Virginia Tech has a big economic impact on Roanoke - Greenville, NC | News | Weather | Sports - WNCT.com

Virginia Tech has a big economic impact on Roanoke

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Virginia Tech President Dr. Charles Steger was recognized at a luncheon Wednesday for his partnership in Roanoke economic development.

He says it is important for regions to work together to remain nationally competitive.

He touted the Hotel Roanoke and Conference Center, medical school and research institute as successful projects made possible by working together.

The people who come to Roanoke buy and rent homes, book flights and bring in visitors contributing to the local economy.

"I think we've seen Roanoke in particular grow around the success of Virginia Tech," said John Bryant with Roanoke Natural Foods Co-op who says the stability of Virginia Tech helps their business. "It's a great resource to be able to bring people to the area."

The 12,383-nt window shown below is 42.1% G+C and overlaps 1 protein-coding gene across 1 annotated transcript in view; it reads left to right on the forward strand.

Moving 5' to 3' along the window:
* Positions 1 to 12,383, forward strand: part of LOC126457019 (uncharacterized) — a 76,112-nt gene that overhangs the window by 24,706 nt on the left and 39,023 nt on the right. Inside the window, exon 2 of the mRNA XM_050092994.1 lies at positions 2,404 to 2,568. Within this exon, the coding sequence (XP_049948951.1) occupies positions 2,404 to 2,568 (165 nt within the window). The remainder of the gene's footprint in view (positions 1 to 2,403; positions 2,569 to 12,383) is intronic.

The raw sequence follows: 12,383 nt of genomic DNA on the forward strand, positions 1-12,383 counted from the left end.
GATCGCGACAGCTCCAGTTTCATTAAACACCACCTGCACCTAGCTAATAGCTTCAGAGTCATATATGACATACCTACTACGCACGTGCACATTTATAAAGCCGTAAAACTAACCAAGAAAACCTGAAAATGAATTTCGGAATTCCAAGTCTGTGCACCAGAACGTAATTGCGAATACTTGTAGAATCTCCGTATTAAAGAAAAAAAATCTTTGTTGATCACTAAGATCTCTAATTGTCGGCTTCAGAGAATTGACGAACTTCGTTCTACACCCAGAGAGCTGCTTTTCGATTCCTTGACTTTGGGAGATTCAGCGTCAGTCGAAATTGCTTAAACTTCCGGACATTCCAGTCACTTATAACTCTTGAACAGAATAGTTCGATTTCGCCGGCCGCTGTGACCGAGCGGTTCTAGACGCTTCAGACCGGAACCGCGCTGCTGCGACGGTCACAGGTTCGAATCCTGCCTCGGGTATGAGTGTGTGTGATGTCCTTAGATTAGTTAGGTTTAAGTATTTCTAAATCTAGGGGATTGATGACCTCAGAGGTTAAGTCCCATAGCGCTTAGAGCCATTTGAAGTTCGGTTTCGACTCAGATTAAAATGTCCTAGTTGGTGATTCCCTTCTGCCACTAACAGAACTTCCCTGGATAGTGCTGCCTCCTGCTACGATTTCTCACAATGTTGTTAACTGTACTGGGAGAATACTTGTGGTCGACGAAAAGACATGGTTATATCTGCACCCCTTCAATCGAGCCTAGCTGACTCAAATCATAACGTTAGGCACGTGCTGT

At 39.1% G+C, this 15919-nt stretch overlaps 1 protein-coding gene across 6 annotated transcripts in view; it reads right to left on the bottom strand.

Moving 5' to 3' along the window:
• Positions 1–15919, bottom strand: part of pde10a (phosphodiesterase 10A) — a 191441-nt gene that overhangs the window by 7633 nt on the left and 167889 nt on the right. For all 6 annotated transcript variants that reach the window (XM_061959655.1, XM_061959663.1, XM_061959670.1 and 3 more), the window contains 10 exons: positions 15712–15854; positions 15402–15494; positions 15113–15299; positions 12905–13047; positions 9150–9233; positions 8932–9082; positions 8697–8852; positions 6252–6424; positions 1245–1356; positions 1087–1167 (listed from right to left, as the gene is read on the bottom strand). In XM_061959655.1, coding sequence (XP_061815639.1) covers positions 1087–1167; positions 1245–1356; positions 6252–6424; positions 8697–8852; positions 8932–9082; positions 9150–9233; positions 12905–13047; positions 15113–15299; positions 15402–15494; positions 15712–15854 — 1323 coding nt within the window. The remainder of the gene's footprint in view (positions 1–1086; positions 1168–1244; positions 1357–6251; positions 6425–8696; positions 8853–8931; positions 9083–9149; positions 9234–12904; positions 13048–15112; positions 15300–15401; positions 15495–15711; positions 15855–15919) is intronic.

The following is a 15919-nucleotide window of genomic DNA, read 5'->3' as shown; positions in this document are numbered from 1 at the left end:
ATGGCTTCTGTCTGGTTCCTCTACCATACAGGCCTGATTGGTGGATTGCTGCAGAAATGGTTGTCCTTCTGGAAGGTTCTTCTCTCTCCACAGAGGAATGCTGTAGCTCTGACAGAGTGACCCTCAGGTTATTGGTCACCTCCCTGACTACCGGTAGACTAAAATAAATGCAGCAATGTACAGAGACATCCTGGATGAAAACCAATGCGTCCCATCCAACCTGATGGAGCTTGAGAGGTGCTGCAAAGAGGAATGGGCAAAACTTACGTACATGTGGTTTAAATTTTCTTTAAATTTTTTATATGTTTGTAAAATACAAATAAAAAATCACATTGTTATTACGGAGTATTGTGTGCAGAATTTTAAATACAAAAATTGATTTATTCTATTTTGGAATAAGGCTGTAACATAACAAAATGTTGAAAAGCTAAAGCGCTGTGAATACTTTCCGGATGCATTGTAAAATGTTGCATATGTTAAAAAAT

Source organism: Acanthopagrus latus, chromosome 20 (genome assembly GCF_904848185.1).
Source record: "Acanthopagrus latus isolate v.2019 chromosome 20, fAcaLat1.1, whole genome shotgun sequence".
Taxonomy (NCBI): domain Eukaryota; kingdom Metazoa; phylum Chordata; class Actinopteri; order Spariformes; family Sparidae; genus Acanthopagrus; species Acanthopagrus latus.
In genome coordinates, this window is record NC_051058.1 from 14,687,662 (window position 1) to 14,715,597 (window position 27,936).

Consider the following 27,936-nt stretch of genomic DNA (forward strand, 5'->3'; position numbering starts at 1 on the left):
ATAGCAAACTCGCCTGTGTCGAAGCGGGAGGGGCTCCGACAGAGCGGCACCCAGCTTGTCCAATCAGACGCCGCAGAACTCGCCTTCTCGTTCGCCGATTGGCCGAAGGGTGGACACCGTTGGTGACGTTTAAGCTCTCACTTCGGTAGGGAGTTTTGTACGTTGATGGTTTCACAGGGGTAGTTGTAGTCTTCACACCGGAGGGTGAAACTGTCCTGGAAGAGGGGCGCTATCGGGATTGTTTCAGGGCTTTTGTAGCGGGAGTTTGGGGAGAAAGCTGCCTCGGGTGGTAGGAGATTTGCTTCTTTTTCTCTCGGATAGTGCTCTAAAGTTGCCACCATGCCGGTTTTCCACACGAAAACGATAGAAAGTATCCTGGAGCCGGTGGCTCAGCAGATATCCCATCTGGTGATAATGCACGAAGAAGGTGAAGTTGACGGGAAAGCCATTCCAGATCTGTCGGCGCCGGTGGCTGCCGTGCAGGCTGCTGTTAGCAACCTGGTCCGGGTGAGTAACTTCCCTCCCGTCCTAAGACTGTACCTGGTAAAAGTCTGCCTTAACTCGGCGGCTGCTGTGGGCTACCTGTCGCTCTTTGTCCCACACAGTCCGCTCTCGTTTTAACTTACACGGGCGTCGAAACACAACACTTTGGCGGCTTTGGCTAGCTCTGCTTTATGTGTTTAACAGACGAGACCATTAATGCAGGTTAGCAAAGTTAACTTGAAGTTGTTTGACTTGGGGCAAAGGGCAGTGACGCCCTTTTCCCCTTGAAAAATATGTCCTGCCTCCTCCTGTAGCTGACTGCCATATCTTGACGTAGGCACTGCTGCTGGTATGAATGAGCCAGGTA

"We all know that competitive regions are really what makes success in the country," said Dr. Charles Steger, the Virgina Tech President.

The university has three big projects in the Roanoke Valley with lasting impact.

"We think of ourselves certainly as a major employer and a major economic engine of the entire region," said Dr. Steger.

The Hotel Roanoke and Conference Center brings more than 100,000 guests to town and $2-million in tax revenue every year.

The Virginia Tech Carilion School of Medicine and Research Institute puts more than $23-million back into the local economy.  Researchers have created three new businesses. VTC provides more than 160 jobs each averaging about $65,000 a year.

"We've been able to bring in some of the most talented people in the world and I'm not exaggerating to really transform what's possible here. Most importantly I think it has an impact on the school system, it has an impact on the success of the city market, the housing market," said Dr. Steger.

130 homes have been sold or leased. More than one thousand flights are taken by staff each year.

"You have people from all sorts of backgrounds but you also have that higher level education where people are looking for healthier food options, looking for community engagement and community involvement," said Bryant.

Supporting businesses like the co-op for years to come.

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